I found myself needing to verify caller ID operation of a couple of troublesome telephone handsets. To properly test, I want to run 1,000 calls to the handsets and verify they decode caller ID every single time.
During early testing, I would manually call the handsets about 20 times to see if they looked good. Typically the error occurs every 3rd-4th call so that was a little slow but do-able. But there is no way I’m sitting still to watch 1,000 calls.
I could video record the handsets, but watching the video is no faster and trying to fast forward was going to be clumsy as well.
What I really need is a way to toss out most of the video frames then I could just advance a few frames to see the next call.
I recorded the video off a webcam using VLC using this procedure:
After some research I found a utility call ffmpeg which does many things, but for my current need, you can tell it to extract <n> frames per second and save them as a file.
ffmpeg can be found here:
My first test was to extract one frame per second which I did with this command:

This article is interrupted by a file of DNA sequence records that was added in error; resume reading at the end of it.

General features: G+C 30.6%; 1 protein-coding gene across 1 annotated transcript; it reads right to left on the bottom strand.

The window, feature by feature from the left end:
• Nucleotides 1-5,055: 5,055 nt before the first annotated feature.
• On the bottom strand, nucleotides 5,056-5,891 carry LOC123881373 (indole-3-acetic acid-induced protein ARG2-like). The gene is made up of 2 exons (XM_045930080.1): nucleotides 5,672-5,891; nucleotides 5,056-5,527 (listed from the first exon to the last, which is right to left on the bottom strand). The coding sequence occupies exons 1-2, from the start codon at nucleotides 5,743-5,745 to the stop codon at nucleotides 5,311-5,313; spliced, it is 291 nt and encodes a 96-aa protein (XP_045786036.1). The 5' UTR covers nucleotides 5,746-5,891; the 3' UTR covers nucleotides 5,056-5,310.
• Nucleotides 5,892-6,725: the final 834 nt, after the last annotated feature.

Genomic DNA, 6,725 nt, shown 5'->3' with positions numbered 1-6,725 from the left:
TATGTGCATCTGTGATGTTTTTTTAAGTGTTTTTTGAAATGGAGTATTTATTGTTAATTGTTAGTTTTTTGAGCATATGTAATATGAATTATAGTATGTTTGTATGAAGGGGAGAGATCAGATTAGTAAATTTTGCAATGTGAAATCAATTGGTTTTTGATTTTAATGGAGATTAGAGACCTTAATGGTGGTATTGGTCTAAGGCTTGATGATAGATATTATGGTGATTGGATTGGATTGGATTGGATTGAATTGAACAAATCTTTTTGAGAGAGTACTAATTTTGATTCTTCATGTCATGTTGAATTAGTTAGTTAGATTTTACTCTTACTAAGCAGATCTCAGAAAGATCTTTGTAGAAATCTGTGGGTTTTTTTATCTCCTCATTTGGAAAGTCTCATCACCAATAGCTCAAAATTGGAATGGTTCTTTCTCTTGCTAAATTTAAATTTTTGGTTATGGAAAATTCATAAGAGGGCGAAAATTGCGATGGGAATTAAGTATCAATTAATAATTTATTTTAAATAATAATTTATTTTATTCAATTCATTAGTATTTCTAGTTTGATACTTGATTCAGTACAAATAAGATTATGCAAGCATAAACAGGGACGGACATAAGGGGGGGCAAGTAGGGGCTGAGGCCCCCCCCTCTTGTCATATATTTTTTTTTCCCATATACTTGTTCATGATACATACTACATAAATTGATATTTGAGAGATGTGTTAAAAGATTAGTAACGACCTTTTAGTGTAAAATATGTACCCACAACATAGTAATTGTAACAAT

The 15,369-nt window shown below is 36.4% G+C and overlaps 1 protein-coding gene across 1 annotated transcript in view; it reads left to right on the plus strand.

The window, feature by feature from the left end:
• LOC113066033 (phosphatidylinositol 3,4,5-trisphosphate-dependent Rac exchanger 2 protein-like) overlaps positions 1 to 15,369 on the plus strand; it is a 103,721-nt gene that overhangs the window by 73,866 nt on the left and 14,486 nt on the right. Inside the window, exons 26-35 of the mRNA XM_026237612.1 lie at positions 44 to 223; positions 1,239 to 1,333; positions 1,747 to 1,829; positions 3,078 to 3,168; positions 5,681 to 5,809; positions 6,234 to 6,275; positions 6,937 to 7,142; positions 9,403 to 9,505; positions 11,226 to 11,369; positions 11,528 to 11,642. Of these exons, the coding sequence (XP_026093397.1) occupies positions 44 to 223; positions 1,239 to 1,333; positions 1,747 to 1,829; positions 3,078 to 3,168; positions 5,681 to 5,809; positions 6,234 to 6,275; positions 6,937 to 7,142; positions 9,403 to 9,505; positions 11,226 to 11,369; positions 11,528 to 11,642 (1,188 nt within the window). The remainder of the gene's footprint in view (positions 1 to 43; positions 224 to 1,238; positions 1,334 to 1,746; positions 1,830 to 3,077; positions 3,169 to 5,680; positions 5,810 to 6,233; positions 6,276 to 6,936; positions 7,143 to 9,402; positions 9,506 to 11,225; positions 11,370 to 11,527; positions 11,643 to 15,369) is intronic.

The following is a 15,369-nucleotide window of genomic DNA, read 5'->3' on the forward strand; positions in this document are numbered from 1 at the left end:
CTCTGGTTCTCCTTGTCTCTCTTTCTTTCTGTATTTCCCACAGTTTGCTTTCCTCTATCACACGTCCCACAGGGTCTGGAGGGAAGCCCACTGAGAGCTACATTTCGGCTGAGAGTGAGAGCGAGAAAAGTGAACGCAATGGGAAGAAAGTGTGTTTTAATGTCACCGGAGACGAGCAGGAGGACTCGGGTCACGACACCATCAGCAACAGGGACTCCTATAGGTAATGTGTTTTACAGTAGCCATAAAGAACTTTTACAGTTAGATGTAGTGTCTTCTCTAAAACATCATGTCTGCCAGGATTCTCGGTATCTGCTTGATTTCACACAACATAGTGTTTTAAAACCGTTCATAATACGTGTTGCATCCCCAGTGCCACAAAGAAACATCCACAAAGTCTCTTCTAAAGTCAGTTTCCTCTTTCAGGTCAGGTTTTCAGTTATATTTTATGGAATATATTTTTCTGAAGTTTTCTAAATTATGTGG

ffmpeg -i myfile.mp4 -vf fps=1 c:\tmp\pics\out_%%03d.png
This created a PNG file once a second (1 frame per second), reading myfile.mp4 and creating a series of PNG files called out_001.png, … .
This worked pretty well, but a complete test cycle takes about 20 seconds so I was ending up with 20 PNG files / cycle to flip thru. That’s too many.
I watched the testing process, and both phones’ displays are on for about 10 seconds from the time the CID message comes thru. If I were to capture a frame every 5 seconds, that would be about perfect.
So I ended up using this command:
ffmpeg -i myfile.mp4 -vf fps=0.2 c:\tmp\pics\out_%%03d.png
Now I end up with about 5 frames per test call.
Using picasa to view the first file, I can go to the first picture showing the caller ID message. Then I just press the right key 5 times and I’m on the same spot in the next test. That I can do very quickly.
I can process roughly 1 test every 2-3 seconds flipping thru 5 pics verses having to watch hours of video which just isn’t going to happen.
I’ve went thru this process quite a few times now. Works well, but having to constantly click thru still images is a pain.
So using ffmpeg again as directed here:
I created a video to watch. I can then stare blankly at the video and just pause when I think an event has been missed.
When I did the extract, I was extracting 1 frame from the original video every 10 seconds. When I create the new video, I want to see each of those extracted frames every 1/2 second (2 frames per sec). This is the command I used to construct the video:
"\Program Files\ffmpeg\bin\ffmpeg.exe" -framerate 2 -i f11b_%%04d.jpg -c:v libx2 64 -r 30 -pix_fmt yuv420p outx.mp4
My input file is f11b_0001.jpg, f11b_0002.jpg, …
My output file is outx.mp4
I’m reading these jpg files at a rate of 2 / sec (-framerate 2).
The output MP4 file contains 30 frames per sec (-r 30).